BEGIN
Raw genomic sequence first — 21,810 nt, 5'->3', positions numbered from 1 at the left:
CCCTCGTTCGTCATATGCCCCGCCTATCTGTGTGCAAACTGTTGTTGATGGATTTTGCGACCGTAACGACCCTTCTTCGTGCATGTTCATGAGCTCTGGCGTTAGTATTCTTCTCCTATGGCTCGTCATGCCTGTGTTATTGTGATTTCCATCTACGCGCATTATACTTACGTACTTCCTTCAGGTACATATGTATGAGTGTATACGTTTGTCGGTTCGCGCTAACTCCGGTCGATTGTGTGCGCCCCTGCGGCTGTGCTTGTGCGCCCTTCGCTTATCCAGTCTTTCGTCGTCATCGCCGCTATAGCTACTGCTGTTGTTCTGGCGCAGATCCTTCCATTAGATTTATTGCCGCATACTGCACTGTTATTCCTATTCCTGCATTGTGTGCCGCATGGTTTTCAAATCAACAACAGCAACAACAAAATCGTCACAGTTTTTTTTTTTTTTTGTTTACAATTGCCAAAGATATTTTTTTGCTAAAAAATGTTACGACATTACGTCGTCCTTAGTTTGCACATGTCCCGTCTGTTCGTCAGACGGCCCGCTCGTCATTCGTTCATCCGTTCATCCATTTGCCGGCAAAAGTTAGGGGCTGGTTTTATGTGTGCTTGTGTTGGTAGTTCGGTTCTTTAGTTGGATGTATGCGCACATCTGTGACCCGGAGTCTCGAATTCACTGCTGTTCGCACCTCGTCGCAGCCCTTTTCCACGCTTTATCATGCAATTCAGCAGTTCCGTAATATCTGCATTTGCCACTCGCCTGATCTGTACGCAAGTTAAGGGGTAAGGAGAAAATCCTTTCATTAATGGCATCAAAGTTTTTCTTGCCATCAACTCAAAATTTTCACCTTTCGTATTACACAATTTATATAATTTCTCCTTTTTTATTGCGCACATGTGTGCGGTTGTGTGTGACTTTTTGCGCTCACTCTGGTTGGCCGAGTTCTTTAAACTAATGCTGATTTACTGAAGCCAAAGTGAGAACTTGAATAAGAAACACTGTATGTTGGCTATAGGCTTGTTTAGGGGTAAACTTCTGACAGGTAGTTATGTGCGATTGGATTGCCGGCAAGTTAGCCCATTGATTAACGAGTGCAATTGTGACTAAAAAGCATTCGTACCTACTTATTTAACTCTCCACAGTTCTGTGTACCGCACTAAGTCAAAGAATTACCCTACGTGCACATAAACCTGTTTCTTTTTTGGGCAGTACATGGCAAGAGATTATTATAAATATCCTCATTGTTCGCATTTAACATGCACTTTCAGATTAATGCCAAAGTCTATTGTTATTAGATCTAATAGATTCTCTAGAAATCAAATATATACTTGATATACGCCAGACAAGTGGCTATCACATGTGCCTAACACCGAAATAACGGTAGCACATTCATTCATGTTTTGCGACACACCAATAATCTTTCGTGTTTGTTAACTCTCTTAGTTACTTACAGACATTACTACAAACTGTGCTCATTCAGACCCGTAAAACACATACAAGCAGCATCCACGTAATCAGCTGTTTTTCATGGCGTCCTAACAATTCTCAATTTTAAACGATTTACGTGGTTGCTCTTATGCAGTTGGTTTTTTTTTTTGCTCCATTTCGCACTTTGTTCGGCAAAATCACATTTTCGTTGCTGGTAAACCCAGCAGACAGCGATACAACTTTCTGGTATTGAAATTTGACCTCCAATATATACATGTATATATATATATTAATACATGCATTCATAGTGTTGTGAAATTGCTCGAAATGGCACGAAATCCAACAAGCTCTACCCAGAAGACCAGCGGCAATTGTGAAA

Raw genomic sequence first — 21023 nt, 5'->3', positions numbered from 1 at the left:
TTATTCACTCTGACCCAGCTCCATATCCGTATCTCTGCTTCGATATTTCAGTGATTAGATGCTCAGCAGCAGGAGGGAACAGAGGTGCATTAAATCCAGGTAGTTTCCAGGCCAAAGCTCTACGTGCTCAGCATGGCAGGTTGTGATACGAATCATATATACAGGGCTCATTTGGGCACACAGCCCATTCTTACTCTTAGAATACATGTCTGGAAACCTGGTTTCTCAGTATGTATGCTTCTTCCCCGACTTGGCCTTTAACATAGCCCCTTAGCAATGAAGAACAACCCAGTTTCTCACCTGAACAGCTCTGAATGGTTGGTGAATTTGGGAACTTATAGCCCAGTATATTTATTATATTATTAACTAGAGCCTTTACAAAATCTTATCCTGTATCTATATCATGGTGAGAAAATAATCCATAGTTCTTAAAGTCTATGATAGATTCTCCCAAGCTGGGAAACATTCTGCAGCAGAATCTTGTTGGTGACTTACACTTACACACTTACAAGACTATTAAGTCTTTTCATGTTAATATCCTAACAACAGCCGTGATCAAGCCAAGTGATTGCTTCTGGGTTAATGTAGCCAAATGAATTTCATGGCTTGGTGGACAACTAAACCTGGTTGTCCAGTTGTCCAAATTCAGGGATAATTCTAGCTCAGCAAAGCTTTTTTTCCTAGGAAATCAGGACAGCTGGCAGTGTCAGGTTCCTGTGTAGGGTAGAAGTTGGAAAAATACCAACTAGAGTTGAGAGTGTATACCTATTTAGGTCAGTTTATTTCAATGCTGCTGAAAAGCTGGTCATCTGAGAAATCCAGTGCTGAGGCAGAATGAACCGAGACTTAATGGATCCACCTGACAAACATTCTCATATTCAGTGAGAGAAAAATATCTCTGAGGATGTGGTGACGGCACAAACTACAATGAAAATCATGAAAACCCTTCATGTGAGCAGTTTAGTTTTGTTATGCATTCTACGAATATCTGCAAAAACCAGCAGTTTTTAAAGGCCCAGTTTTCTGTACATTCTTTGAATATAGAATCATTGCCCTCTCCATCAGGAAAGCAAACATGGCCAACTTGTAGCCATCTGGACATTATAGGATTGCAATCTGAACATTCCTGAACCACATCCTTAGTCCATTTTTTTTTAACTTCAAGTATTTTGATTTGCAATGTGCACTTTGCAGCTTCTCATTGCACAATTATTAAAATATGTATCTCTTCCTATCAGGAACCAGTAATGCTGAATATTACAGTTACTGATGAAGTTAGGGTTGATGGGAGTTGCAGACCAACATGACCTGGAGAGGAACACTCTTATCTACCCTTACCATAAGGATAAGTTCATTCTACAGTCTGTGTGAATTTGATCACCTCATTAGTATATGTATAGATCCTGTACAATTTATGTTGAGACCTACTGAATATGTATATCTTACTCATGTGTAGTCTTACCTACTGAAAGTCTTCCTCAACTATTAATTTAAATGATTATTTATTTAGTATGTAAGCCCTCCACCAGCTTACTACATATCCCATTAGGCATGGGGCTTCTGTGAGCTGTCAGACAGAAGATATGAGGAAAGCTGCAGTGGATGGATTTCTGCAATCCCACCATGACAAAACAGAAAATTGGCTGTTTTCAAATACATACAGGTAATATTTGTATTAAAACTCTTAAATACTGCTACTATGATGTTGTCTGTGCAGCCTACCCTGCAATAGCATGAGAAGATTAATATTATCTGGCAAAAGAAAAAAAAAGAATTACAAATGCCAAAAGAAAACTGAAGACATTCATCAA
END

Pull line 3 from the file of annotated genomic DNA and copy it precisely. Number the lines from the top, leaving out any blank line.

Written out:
Raw genomic sequence first — 21023 nt, 5'->3', positions numbered from 1 at the left: